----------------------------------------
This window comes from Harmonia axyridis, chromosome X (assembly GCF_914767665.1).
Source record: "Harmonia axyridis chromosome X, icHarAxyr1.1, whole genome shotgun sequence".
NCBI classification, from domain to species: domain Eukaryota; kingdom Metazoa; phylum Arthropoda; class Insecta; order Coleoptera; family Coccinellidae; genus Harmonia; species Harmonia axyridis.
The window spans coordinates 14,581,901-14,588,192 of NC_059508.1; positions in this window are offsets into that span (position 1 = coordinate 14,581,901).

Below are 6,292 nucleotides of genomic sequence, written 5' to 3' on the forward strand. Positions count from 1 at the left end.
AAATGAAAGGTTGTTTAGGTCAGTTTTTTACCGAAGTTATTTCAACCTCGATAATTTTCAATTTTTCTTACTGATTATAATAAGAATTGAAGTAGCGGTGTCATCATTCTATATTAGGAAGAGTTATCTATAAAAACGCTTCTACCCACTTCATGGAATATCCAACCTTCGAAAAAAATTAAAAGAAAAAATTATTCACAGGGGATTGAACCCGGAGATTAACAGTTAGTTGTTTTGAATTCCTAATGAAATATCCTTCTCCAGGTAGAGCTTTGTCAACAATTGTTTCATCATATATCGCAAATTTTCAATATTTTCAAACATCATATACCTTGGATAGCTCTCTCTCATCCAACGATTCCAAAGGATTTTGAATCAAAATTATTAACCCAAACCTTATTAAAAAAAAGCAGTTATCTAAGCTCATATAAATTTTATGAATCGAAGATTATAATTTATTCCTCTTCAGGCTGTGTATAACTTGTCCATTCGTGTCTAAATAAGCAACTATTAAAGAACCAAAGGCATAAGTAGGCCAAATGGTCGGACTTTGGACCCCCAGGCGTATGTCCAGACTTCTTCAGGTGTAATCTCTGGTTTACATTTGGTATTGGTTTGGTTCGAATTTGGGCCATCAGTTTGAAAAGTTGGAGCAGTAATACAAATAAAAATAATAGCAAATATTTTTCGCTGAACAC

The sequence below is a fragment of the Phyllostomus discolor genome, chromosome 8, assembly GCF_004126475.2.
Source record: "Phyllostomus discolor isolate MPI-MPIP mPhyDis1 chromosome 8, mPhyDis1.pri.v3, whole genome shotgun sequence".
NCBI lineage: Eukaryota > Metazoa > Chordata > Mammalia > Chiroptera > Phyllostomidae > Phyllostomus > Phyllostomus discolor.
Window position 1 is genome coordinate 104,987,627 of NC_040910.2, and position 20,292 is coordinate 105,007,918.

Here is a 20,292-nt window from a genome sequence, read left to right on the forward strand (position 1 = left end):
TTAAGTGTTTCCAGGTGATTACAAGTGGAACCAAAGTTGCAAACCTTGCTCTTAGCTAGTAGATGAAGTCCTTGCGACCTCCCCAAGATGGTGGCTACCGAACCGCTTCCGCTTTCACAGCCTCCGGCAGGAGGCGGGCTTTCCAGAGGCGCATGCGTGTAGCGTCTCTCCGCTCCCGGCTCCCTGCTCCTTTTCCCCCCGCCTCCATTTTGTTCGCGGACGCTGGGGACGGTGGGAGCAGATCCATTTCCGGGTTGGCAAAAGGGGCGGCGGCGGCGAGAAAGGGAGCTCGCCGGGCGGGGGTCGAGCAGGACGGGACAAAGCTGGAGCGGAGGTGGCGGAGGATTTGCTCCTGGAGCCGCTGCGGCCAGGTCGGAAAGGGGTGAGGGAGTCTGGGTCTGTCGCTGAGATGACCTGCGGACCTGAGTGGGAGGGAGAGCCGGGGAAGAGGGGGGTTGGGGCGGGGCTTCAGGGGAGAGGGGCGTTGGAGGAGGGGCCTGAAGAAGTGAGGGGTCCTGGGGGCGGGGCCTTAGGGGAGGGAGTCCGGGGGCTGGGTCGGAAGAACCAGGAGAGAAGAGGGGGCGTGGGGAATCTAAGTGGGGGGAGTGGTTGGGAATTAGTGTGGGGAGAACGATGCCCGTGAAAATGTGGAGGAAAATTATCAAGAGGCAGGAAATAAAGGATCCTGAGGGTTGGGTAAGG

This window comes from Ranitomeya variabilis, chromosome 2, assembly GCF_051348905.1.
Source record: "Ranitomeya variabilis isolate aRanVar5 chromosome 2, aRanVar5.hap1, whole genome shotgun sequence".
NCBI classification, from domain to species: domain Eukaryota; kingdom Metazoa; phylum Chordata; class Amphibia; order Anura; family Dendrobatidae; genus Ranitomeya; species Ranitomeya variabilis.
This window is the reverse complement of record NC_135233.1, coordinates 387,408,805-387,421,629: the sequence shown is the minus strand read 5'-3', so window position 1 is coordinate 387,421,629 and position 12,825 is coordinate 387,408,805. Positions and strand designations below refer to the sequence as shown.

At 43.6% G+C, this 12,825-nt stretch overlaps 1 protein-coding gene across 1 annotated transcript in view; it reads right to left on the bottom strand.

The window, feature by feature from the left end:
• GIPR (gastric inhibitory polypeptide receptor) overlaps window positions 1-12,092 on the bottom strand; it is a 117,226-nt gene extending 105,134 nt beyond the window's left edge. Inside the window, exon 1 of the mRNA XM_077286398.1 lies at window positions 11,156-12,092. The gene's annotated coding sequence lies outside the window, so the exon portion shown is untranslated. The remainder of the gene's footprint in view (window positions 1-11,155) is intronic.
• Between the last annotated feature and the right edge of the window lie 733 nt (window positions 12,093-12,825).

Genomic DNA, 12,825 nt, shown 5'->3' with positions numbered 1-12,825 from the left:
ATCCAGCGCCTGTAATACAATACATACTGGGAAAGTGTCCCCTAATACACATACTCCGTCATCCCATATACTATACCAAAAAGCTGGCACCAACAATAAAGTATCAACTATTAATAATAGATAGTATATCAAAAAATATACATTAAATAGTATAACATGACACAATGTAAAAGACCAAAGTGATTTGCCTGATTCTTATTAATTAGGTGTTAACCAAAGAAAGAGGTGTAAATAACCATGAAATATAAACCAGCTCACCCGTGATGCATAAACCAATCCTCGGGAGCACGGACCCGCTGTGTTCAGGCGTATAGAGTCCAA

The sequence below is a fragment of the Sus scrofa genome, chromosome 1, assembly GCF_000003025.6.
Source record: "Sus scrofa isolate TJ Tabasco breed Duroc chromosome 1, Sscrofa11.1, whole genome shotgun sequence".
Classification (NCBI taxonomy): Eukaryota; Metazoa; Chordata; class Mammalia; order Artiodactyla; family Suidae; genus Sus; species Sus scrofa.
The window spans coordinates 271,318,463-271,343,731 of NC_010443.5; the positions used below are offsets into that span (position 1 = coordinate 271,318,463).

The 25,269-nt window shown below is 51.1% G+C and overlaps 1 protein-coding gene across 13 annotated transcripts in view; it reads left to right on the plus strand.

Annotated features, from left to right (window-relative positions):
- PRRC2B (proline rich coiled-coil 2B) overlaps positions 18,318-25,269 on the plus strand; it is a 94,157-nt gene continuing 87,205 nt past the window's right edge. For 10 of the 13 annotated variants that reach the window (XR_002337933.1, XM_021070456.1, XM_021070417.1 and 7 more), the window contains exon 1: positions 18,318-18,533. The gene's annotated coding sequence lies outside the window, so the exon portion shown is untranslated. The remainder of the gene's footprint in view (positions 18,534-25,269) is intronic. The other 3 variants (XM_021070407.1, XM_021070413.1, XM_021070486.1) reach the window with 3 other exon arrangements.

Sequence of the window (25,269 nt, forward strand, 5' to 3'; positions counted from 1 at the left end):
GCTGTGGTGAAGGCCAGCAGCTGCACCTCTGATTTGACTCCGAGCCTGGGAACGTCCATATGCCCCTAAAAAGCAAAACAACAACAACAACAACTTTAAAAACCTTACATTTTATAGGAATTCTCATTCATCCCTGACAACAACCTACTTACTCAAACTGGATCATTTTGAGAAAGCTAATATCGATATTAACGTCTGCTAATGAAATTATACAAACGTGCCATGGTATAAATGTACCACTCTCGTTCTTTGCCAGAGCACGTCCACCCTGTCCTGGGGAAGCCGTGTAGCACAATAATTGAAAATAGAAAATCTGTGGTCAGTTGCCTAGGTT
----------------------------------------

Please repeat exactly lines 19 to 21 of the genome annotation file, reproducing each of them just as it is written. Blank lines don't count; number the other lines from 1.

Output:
• GIPR (gastric inhibitory polypeptide receptor) overlaps window positions 1-12,092 on the bottom strand; it is a 117,226-nt gene extending 105,134 nt beyond the window's left edge. Inside the window, exon 1 of the mRNA XM_077286398.1 lies at window positions 11,156-12,092. The gene's annotated coding sequence lies outside the window, so the exon portion shown is untranslated. The remainder of the gene's footprint in view (window positions 1-11,155) is intronic.
• Between the last annotated feature and the right edge of the window lie 733 nt (window positions 12,093-12,825).

Genomic DNA, 12,825 nt, shown 5'->3' with positions numbered 1-12,825 from the left: